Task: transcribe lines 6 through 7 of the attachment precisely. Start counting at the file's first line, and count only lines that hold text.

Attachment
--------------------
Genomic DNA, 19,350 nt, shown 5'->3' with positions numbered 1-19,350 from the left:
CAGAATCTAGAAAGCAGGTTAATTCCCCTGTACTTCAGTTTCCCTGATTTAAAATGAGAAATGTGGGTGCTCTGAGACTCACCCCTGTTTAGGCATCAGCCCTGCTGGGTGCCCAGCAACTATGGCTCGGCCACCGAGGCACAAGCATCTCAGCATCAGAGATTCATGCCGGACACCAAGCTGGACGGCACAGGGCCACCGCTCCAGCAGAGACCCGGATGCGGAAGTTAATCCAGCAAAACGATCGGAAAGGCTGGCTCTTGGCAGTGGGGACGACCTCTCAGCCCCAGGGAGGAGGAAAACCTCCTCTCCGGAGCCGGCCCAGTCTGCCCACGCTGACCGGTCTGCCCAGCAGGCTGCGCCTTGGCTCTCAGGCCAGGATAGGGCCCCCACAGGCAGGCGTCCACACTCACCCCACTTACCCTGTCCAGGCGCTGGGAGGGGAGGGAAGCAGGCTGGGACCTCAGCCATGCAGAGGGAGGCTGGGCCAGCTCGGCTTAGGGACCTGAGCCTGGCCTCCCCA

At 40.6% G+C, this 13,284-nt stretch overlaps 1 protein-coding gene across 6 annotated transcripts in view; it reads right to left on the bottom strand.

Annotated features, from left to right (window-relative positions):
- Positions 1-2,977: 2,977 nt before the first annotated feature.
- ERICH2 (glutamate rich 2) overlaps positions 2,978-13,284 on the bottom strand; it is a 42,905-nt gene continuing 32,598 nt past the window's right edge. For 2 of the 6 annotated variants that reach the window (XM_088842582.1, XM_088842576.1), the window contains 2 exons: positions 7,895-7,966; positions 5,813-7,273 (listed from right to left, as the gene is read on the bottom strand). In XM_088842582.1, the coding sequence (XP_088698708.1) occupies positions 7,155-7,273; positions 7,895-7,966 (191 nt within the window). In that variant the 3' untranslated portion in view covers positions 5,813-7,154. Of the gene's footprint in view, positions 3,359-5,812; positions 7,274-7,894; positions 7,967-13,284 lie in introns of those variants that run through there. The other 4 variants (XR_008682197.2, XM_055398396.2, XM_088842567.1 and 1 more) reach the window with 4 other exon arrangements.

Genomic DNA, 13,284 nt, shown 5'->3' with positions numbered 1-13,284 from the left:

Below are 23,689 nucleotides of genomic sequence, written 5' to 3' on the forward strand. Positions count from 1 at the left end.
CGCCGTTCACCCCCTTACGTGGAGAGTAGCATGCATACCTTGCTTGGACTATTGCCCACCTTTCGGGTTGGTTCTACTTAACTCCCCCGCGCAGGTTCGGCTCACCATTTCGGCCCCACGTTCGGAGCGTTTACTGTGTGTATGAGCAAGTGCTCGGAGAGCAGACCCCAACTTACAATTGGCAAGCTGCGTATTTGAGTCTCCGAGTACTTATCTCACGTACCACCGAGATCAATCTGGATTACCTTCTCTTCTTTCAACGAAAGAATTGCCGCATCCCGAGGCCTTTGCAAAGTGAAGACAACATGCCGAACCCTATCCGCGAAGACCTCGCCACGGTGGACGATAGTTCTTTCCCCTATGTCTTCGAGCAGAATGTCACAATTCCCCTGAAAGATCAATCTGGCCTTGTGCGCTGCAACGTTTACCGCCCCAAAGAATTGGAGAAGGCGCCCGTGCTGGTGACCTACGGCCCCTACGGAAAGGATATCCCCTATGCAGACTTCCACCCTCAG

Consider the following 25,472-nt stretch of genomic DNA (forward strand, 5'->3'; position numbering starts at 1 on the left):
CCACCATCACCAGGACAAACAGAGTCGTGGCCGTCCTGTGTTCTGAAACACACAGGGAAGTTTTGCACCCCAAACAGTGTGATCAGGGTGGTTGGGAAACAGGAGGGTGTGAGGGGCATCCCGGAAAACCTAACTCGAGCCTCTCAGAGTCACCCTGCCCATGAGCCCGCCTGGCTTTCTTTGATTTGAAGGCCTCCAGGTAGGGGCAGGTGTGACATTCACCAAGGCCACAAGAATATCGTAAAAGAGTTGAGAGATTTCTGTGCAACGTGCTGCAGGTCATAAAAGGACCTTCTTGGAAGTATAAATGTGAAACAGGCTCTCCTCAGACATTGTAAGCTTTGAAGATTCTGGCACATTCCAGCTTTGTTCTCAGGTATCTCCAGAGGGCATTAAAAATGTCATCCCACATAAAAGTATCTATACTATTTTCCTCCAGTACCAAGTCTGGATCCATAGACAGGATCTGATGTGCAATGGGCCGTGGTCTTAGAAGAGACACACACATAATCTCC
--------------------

- ERICH2 (glutamate rich 2) overlaps positions 2,978-13,284 on the bottom strand; it is a 42,905-nt gene continuing 32,598 nt past the window's right edge. For 2 of the 6 annotated variants that reach the window (XM_088842582.1, XM_088842576.1), the window contains 2 exons: positions 7,895-7,966; positions 5,813-7,273 (listed from right to left, as the gene is read on the bottom strand). In XM_088842582.1, the coding sequence (XP_088698708.1) occupies positions 7,155-7,273; positions 7,895-7,966 (191 nt within the window). In that variant the 3' untranslated portion in view covers positions 5,813-7,154. Of the gene's footprint in view, positions 3,359-5,812; positions 7,274-7,894; positions 7,967-13,284 lie in introns of those variants that run through there. The other 4 variants (XR_008682197.2, XM_055398396.2, XM_088842567.1 and 1 more) reach the window with 4 other exon arrangements.

Genomic DNA, 13,284 nt, shown 5'->3' with positions numbered 1-13,284 from the left: